In contrast to other Hieracia, H. auricula was found by Mendel to be “a completely reliable experimental plant when working with due care” (“…bei einiger Vorsicht eine vollkommen verläsliche Versuchspflanze,” Correns 1905, p. 230; Correns 1924, p. 1267). (Today we know why: H. auricula is a normal, purely sexual species!) Mendel used it—most carefully emasculated—as a mother plant in different crossing combinations. The most successful of these, i.e., H. auricula × H. aurantiacum (see Figure 1), resulted in 98 seedlings, from which Mendel obtained 84 flowering plants in 1870 (Correns 1905, pp. 230 and 238; Correns 1924, pp. 1267 and 1274; nota bene: in Mendel's article of 1869 (p. 29), only 2 flowering plants were mentioned). But these 84 sister hybrids were—again unlike what Mendel thought according to the uniformity expected in the F1 generation—by no means uniform; rather they showed manifold variations in every imaginable respect, even regarding fertility (Correns 1905, p. 239; Correns 1924, p. 1274). (Today, we know why: H. aurantiacum is, in reality, highly heterozygous!) In 1906 and 1907, the same cross was repeated by Ostenfeld (1910, pp. 259–260) using a radically simplified method (Raunkiaer 1903; Ostenfeld 1903) and, again, it did not give rise to a uniform F1 generation, as expected, but to the amazing variety of hybrids shown in the superb colored lithograph reproduced as Figure 1. It provides a hint of what the cross realized by Mendel four decades earlier may have looked like—not forgetting that Mendel had obtained nearly three times as many hybrids as Ostenfeld refers to! Perhaps Mendel felt even more perplexed when he was confronted with the assumed F2 offspring of such putative F1 hybrids—as far as these were fertile at all. When he either self-fertilized them or crossed them inter se, or after open pollinations, he chiefly obtained uniform, mother-like offspring instead of segregating F2 hybrids. Nevertheless, he still considered them to be true F2 generation plants (Mendel 1869, p. 30). Just as uniform were the progeny of such plants in up to four subsequent generations (Correns 1905, pp. 222, 233; Correns 1924, pp. 1261, 1270).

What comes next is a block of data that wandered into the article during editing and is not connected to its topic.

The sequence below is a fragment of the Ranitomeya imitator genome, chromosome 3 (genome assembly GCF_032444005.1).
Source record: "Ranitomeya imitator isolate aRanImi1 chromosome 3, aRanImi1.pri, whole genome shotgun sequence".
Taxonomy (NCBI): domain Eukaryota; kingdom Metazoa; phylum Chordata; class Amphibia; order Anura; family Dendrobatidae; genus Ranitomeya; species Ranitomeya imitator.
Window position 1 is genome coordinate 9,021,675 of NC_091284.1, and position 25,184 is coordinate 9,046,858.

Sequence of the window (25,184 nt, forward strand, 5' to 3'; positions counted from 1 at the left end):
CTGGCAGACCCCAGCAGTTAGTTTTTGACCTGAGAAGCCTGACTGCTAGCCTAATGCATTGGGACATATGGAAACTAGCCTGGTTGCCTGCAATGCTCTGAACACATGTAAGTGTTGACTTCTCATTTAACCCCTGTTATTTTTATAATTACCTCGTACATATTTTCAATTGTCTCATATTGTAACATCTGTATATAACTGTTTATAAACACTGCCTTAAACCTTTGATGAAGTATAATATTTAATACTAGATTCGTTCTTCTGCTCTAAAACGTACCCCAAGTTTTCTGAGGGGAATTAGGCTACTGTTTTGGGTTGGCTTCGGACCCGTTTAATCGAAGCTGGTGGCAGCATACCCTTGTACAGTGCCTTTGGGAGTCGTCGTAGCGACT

In 1869, Mendel summarized the following in his short article: “In Pisum, the hybrids (…) have the same appearance in every instance; their progeny, however, are variable and segregate according to a distinctive law. In Hieracium, the direct opposite seems to reveal itself, based on the experiments conducted to date.” (“Bei Pisum haben die Bastarde (…) in allen Fällen den gleichen Typus, ihre Nachkommen dagegen sind veränderlich und variiren nach einem bestimmten Gesetze. Bei Hieracium scheint sich nach den bisherigen Versuchen das gerade Gegentheil davon herausstellen zu wollen.”) In July 1870, Mendel confirmed this conjecture (Correns 1905, p. 233; Correns 1924, p. 1270): “At this point, I cannot hold back remarking that it must be noticed that the hybrids of Hieracium show an almost opposite behavior when compared with those of Pisum. We are here, obviously, confronted with only isolated phenomena, which are the emanation of a higher general law.” (“Ich kann bei dieser Gelegenheit die Bemerkung nicht unterdrücken, wie sehr es auffallen mus, das die Bastarde von Hieracium im Vergleich mit jenen von Pisum ein geradezu entgegengesetztes Verhalten beobachten. Wir haben es hier offenbar nur mit einzelnen Erscheinungen zu thun, die der Ausflus eines höheren allgemeinen Gesetzes sind.”)